'GRASSROOTS SUPPORT': Janice Jackson, left, was recently appointed acting CEO of Chicago Public Schools. A group of West Side ministers want her to be appointed to the position permanently. | Courtesy CPS

Last Friday, Mayor Rahm Emanuel announced that Janice Jackson, 40, would become acting CEO of Chicago Public Schools. A group of West Side clergy and community leaders, however, want Jackson to take the reins permanently. 

 “Dr. Jackson’s support in our communities is deep and wide,” said Rev. Cy Fields, pastor of New Landmark Church and the president of the Leaders Network, a faith-based social activism organization, during a Dec. 12 press conference held at Columbus Park Refectory, 5701 W. Jackson Blvd.

“She is the product of the system and a professional educator,” Fields added. “We have an opportunity to have grassroots support for a system with a grassroots leader.” 

Jackson served as chief education officer of CPS under former CPS CEO Forrest Claypool, who was forced to resign after the CPS inspector general published a report claiming that Claypool lied to investigators during an investigation into a possible violation of the district’s ethics code. 

With her appointment as acting CEO, Jackson became the embattled school district’s seventh “interim or full-time CEO since Arne Duncan left for Washington D.C., in 2009,” according to a Chicago Tonight report. “That includes five during the mayor’s tenure and four since the middle of 2015.”

“But unlike some of her predecessors who came from politics (Claypool), other cities (Barbara Byrd-Bennett, Jean-Claude Brizard) or state government (Paul Vallas), Jackson is a Chicago lifer with a strong background in education,” according to Chicago Tonight.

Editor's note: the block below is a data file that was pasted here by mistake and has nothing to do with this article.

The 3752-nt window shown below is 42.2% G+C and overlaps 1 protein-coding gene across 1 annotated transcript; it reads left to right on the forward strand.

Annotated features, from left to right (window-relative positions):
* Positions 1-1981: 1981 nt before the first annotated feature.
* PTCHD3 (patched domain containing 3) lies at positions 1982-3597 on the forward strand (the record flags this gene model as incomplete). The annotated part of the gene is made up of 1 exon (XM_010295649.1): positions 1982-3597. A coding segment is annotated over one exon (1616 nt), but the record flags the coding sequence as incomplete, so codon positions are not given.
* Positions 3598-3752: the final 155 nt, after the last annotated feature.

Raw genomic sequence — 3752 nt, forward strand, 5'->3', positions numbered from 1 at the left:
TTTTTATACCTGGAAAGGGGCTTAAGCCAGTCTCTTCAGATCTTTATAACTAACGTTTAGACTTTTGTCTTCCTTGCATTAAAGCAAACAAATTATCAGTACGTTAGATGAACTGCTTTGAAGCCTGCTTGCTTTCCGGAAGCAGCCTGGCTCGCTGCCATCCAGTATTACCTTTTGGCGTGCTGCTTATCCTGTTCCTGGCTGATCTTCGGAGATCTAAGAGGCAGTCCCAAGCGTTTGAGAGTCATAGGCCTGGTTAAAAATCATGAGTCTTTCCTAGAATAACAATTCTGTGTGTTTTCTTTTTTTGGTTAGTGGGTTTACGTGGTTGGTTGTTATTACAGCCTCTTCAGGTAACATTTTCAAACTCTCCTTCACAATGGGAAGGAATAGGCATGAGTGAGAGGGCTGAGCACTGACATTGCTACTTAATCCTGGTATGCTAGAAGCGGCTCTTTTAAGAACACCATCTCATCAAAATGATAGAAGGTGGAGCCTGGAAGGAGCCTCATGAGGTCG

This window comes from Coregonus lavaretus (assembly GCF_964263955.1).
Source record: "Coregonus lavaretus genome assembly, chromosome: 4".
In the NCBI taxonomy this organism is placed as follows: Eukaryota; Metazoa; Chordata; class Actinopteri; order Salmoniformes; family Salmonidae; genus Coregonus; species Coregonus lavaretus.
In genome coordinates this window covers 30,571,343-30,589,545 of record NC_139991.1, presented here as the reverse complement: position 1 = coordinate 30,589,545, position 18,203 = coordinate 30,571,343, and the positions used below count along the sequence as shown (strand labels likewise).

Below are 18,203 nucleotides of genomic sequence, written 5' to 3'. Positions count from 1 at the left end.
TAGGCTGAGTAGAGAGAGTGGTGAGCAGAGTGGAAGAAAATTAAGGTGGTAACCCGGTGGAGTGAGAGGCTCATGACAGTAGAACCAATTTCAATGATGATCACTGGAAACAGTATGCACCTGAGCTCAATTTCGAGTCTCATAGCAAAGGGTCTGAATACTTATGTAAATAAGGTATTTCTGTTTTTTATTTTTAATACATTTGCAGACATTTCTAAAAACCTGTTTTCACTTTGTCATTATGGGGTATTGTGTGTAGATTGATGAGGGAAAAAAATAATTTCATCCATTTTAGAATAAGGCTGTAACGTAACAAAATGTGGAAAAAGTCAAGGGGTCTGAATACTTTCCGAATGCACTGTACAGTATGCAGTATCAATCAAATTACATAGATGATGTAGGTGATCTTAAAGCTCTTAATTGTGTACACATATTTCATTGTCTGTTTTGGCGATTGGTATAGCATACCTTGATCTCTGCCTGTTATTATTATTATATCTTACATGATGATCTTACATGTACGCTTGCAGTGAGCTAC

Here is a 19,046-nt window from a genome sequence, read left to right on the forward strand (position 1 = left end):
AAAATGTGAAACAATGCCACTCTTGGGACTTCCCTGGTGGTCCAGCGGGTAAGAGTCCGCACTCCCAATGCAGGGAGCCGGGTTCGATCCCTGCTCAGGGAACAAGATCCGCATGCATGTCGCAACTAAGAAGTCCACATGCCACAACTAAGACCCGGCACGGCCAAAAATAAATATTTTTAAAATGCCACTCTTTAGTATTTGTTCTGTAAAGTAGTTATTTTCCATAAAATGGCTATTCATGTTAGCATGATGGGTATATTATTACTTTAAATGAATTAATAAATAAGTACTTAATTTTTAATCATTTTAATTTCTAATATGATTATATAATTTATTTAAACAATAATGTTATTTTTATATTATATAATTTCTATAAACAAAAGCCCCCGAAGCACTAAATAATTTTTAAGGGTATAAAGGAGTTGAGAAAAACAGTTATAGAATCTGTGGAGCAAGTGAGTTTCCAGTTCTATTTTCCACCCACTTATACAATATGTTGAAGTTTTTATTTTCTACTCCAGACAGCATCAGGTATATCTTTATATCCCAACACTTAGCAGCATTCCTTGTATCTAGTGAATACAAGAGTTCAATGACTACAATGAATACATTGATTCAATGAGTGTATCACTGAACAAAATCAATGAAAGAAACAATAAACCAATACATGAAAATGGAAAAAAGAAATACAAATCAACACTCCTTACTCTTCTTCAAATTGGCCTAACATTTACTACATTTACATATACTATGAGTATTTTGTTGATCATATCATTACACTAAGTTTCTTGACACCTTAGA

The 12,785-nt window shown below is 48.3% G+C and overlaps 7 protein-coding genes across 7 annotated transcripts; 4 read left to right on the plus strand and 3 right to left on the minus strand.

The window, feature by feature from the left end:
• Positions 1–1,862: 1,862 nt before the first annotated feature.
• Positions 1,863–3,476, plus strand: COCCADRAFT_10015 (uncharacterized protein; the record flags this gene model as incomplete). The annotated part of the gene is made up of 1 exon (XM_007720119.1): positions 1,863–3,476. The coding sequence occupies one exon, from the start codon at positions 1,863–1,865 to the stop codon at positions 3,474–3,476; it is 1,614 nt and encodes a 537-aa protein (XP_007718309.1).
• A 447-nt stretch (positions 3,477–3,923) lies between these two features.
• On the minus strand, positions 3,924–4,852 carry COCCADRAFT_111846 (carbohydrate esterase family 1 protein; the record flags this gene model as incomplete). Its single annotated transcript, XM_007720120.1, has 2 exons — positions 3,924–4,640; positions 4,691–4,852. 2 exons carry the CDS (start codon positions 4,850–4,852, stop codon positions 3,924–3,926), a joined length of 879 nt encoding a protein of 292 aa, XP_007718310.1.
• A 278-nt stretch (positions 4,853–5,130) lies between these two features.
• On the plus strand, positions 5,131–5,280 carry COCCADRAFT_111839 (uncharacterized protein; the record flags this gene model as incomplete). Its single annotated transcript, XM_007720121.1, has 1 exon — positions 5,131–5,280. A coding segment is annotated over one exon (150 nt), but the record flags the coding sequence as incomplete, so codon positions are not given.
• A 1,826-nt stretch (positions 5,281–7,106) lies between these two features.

Jackson went to CPS schools from her pre-kindergarten years through high school, graduating from Hyde Park High School. She has a bachelor’s and a master’s degree from Chicago State University, and a second master’s and a doctorate in education from the University of Illinois at Chicago. 

“Her dissertation focused on the many ways principals can help teachers improve their instructional capacity,” according to Chicago Tonight.

“Chicago’s schools have an opportunity to move forward with Dr. Jackson,” said Rev. Lindsey Joyce, a member of the Leaders Network who pastors a church in Rogers Park. “My. Mayor, don’t miss this moment.” 

Some clergy members who spoke during the Dec. 12 press conference referenced the mass closings of many schools on the West and South Sides that happened under the leadership of Jackson’s predecessors. 

Rev. Ira Acree, the co-chair of the Leaders Network and the pastor of Greater St. John Bible Church in Austin, said that, while he understands that Emanuel is the “real decision maker,” Jackson is “our choice for the permanent CEO appointment, but we will fight whoever tries to close schools and disinvest in our communities.” 

“We will not tolerate any additional closed schools in our community,” said Rev. Marshall Hatch, a Leaders Network co-chair and the pastor of New Mt. Pilgrim Baptist Church in West Garfield Park. 

“We expect Dr. Jackson to put our children and neighborhood schools first.” 

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